The beloved author, Eric Carle, has fans all around the world. With more than 70 published books and 103 million copies sold worldwide, Carle’s sweeping success is barely an indication of his inspiring talent. Last month marked his 86th birthday, and Carle is still hard at work, making books and creating art with his unique tissue-collage style that has become his trademark.
In an interview with The Daily Caller, Carle explains that his creative need, embedded deep within him since childhood, has compelled him to keep alive his passion and share his love of art.
And ceased has it not. Contrary to someone else who might be sitting back in his golden years, Carle’s young psyche remains front and center.
Carle might be best known for “The Very Hungry Caterpillar,” which has sold over 30 million copies and has been published in 55 different languages, making it one of the world’s most popular children’s books. The simple language and educational theme are genuine and charming. But the captivating artwork and layout of the story transforms the simple storyline into a book that children can read over and over. However, Carle’s childhood spirit found on each page is what has made his book a best seller.
“The feeling I have inside of myself when I am in my studio making pictures keeps me connected to my inner-childhood,” Carle said.
Some of his favorite memories include nature walks with his father, the person who introduced him to the beauty and magic of the forest.
“He would peel back the bark on a tree or lift up a rock and show me the little creatures that lived underneath,” he said.
But his childhood was not always filled with upbeat pictures. In fact, beneath the colorful illustrations and the bright colors are the browns and grays that mark his difficult transition from Syracuse, New York, to Germany.
When Carle’s family moved to Germany in 1929, Carle was forced to leave everything he cherished behind. One of his favorite memories, which depicts his first-grade classroom full of paints and paintbrushes and big sheets of paper, transplants to a war-stricken neighborhood, bombed by an allied force. At six, Carle was enrolled by the German Government to dig trenches on the Siegfried line.
“That was a difficult transition for me,” Carle said. Though he had always dreamt of returning to New York, Carle’s memories of home pushed him through even the worst days.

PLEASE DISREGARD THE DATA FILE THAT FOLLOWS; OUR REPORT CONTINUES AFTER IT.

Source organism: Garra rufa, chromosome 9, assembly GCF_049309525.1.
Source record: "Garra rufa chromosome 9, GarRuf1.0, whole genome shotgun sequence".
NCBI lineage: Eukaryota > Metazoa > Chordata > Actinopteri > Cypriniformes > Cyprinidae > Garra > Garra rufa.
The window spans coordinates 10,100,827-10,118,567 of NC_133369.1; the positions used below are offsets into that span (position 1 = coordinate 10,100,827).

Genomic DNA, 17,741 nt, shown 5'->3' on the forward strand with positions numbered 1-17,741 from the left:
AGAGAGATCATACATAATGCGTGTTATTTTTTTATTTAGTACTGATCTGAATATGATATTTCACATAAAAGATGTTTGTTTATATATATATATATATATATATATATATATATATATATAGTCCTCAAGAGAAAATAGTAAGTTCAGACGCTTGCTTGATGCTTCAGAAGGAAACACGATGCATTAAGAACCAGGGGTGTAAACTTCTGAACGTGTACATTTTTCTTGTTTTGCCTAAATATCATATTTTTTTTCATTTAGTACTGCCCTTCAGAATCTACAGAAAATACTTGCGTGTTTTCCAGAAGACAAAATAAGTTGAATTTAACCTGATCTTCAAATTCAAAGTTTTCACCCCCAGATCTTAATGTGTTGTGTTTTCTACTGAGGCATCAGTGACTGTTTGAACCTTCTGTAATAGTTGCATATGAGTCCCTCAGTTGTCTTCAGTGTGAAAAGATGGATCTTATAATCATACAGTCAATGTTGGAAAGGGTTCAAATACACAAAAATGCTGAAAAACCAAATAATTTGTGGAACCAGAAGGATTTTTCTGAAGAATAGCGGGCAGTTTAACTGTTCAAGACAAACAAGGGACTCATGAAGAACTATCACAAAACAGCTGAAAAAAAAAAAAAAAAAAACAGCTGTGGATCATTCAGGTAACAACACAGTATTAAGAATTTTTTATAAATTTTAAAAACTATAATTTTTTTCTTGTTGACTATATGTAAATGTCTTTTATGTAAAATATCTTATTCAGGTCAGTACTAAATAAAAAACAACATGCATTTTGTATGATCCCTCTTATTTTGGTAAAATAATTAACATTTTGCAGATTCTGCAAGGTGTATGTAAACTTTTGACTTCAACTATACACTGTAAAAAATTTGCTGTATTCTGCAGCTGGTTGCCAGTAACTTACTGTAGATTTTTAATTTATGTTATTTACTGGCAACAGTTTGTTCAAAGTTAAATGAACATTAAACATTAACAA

While the ups and downs of his own early years have helped him connect with children, his sensitivity to each child’s individual nature has been a gift to classrooms around the world.
“Creating books for very young children who are transitioning from home to school has been particularly meaningful,” he said. “I feel that in a way my books are attempts to make this transition easier.”
Despite the hardships, Carle always found a way to make good, turning problems into lessons through his stories and pictures. It is hard not to smile when flipping through the pages of a caterpillar that eats his way through a hole in the book to become a butterfly.
“When I am creating a book, I try to entertain the child inside,” Carle said. “That is where I always begin. I hope my books will entertain and delight and pass along a little learning, too.”
Some of his unpleasant memories of wartime Germany became the inspiration for many of his books. In one of Carle’s unique documentaries, “Eric Carle: Picture Writer, The Art of the Picture Book,” he said that he remembers listening to the tall tales of colorful relatives who all lived together in one house, “one minute they loved each other, the next they hated each other.”
Perhaps it is his cheerful spirit lit on each page that masks his childhood struggles amid the war, creating hope for the future from a damaging past.
“I think of my colorful illustrations, the bright colors I use in my work, as a kind of antidote to the grays and browns of my childhood,” he said. “I think my pictures are my hope and that the colorful papers are my palette.”
Carle even takes an out-of-the-box approach to use art as a way to take Hitler’s harsh dictum over art- as modern, expressionistic and abstract art was banned by his regime — and make it a learning lesson.
It might not be known that the blue horse in The Artist Who Painted A Blue Horse was inspired by Carle’s visit to his high school teacher’s home, where he was invited to see the work of “degenerate” artists.
Carle was shocked to hear his teacher call the Nazis charlatans that have no idea what art is, but the reproductions of expressionist art made a lasting impression on him. Although he can’t recall exactly what he saw, Carle said that he thinks he saw expressionist Franz Marc’s “Blue Horse,” which later became his iconic image symbolizing expressionism.
The blue horse serves to show his readers that in art, there is no wrong color. “One must not stay within the lines,” he said. The unexpected lesson he learned from his teacher underlies the unconventional colors and illustrations in his work.
Carle’s books provide lessons and beauty for countless of readers, now and forever into the future leaving very little room for any generation gap.
“I’m sure every generation has their challenges,” he said. “But for me, I don’t think about children as a group. I see a child, and a child, and a child. I think it is a scary and complicated world for children and they need caring adults more than ever.”